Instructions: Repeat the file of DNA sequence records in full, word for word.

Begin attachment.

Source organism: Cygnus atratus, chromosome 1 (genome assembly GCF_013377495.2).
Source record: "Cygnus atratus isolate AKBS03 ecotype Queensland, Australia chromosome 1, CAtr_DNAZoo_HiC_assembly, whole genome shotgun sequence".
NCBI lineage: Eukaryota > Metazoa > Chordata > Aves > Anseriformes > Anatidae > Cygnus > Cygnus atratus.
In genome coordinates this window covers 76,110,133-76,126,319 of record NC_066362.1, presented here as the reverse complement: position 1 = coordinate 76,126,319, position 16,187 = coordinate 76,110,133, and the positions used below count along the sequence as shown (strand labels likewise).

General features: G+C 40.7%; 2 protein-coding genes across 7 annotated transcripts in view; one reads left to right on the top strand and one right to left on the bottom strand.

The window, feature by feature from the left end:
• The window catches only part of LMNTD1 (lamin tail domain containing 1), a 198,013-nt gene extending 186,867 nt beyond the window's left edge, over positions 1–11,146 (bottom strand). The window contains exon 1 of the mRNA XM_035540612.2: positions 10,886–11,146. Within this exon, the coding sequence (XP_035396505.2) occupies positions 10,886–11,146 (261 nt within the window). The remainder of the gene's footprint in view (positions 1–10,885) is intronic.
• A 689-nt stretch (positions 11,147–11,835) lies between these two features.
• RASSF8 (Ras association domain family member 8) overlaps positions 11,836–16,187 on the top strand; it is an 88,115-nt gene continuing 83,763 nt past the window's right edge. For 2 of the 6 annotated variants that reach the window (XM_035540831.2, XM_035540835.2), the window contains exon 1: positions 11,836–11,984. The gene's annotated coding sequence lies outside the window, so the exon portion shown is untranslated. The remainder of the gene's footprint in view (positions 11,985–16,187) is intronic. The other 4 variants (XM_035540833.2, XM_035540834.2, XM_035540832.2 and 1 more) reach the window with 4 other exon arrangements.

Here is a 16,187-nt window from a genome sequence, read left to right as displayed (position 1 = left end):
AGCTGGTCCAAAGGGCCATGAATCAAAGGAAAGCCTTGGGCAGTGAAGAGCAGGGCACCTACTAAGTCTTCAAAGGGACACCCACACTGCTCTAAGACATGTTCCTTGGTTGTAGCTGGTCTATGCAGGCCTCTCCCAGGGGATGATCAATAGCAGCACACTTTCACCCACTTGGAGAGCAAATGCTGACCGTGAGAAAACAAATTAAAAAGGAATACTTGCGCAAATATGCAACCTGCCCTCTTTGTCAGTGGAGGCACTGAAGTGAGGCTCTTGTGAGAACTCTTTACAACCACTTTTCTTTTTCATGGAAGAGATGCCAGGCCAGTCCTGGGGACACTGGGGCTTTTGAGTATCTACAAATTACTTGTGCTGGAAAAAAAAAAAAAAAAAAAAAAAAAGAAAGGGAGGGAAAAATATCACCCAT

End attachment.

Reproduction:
Source organism: Cygnus atratus, chromosome 1 (genome assembly GCF_013377495.2).
Source record: "Cygnus atratus isolate AKBS03 ecotype Queensland, Australia chromosome 1, CAtr_DNAZoo_HiC_assembly, whole genome shotgun sequence".
NCBI lineage: Eukaryota > Metazoa > Chordata > Aves > Anseriformes > Anatidae > Cygnus > Cygnus atratus.
In genome coordinates this window covers 76,110,133-76,126,319 of record NC_066362.1, presented here as the reverse complement: position 1 = coordinate 76,126,319, position 16,187 = coordinate 76,110,133, and the positions used below count along the sequence as shown (strand labels likewise).

General features: G+C 40.7%; 2 protein-coding genes across 7 annotated transcripts in view; one reads left to right on the top strand and one right to left on the bottom strand.

The window, feature by feature from the left end:
• The window catches only part of LMNTD1 (lamin tail domain containing 1), a 198,013-nt gene extending 186,867 nt beyond the window's left edge, over positions 1–11,146 (bottom strand). The window contains exon 1 of the mRNA XM_035540612.2: positions 10,886–11,146. Within this exon, the coding sequence (XP_035396505.2) occupies positions 10,886–11,146 (261 nt within the window). The remainder of the gene's footprint in view (positions 1–10,885) is intronic.
• A 689-nt stretch (positions 11,147–11,835) lies between these two features.
• RASSF8 (Ras association domain family member 8) overlaps positions 11,836–16,187 on the top strand; it is an 88,115-nt gene continuing 83,763 nt past the window's right edge. For 2 of the 6 annotated variants that reach the window (XM_035540831.2, XM_035540835.2), the window contains exon 1: positions 11,836–11,984. The gene's annotated coding sequence lies outside the window, so the exon portion shown is untranslated. The remainder of the gene's footprint in view (positions 11,985–16,187) is intronic. The other 4 variants (XM_035540833.2, XM_035540834.2, XM_035540832.2 and 1 more) reach the window with 4 other exon arrangements.

Here is a 16,187-nt window from a genome sequence, read left to right as displayed (position 1 = left end):
AGCTGGTCCAAAGGGCCATGAATCAAAGGAAAGCCTTGGGCAGTGAAGAGCAGGGCACCTACTAAGTCTTCAAAGGGACACCCACACTGCTCTAAGACATGTTCCTTGGTTGTAGCTGGTCTATGCAGGCCTCTCCCAGGGGATGATCAATAGCAGCACACTTTCACCCACTTGGAGAGCAAATGCTGACCGTGAGAAAACAAATTAAAAAGGAATACTTGCGCAAATATGCAACCTGCCCTCTTTGTCAGTGGAGGCACTGAAGTGAGGCTCTTGTGAGAACTCTTTACAACCACTTTTCTTTTTCATGGAAGAGATGCCAGGCCAGTCCTGGGGACACTGGGGCTTTTGAGTATCTACAAATTACTTGTGCTGGAAAAAAAAAAAAAAAAAAAAAAAAAGAAAGGGAGGGAAAAATATCACCCAT